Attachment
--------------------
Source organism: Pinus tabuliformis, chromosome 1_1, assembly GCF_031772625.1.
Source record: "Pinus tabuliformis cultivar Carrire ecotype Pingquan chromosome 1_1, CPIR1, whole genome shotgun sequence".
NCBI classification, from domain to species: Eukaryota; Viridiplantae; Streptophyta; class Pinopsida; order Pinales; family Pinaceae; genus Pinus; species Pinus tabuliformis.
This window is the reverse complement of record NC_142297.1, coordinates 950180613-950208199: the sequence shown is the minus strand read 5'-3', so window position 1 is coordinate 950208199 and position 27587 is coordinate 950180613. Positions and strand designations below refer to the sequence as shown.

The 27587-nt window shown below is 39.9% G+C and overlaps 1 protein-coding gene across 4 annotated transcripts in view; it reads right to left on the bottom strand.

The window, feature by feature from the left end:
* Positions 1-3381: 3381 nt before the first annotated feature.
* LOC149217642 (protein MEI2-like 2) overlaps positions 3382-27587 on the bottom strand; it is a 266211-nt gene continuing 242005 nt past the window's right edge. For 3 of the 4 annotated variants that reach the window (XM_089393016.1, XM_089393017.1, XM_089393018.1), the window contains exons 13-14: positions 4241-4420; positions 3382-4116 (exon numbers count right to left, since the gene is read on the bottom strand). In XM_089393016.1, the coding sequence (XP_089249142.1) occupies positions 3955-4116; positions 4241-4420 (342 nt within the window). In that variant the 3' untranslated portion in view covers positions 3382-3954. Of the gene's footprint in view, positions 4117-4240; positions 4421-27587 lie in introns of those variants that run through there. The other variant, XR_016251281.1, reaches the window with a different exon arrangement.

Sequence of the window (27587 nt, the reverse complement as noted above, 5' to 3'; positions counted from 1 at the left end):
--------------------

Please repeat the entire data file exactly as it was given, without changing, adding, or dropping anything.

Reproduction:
Source organism: Pinus tabuliformis, chromosome 1_1, assembly GCF_031772625.1.
Source record: "Pinus tabuliformis cultivar Carrire ecotype Pingquan chromosome 1_1, CPIR1, whole genome shotgun sequence".
NCBI classification, from domain to species: Eukaryota; Viridiplantae; Streptophyta; class Pinopsida; order Pinales; family Pinaceae; genus Pinus; species Pinus tabuliformis.
This window is the reverse complement of record NC_142297.1, coordinates 950180613-950208199: the sequence shown is the minus strand read 5'-3', so window position 1 is coordinate 950208199 and position 27587 is coordinate 950180613. Positions and strand designations below refer to the sequence as shown.

The 27587-nt window shown below is 39.9% G+C and overlaps 1 protein-coding gene across 4 annotated transcripts in view; it reads right to left on the bottom strand.

The window, feature by feature from the left end:
* Positions 1-3381: 3381 nt before the first annotated feature.
* LOC149217642 (protein MEI2-like 2) overlaps positions 3382-27587 on the bottom strand; it is a 266211-nt gene continuing 242005 nt past the window's right edge. For 3 of the 4 annotated variants that reach the window (XM_089393016.1, XM_089393017.1, XM_089393018.1), the window contains exons 13-14: positions 4241-4420; positions 3382-4116 (exon numbers count right to left, since the gene is read on the bottom strand). In XM_089393016.1, the coding sequence (XP_089249142.1) occupies positions 3955-4116; positions 4241-4420 (342 nt within the window). In that variant the 3' untranslated portion in view covers positions 3382-3954. Of the gene's footprint in view, positions 4117-4240; positions 4421-27587 lie in introns of those variants that run through there. The other variant, XR_016251281.1, reaches the window with a different exon arrangement.

Sequence of the window (27587 nt, the reverse complement as noted above, 5' to 3'; positions counted from 1 at the left end):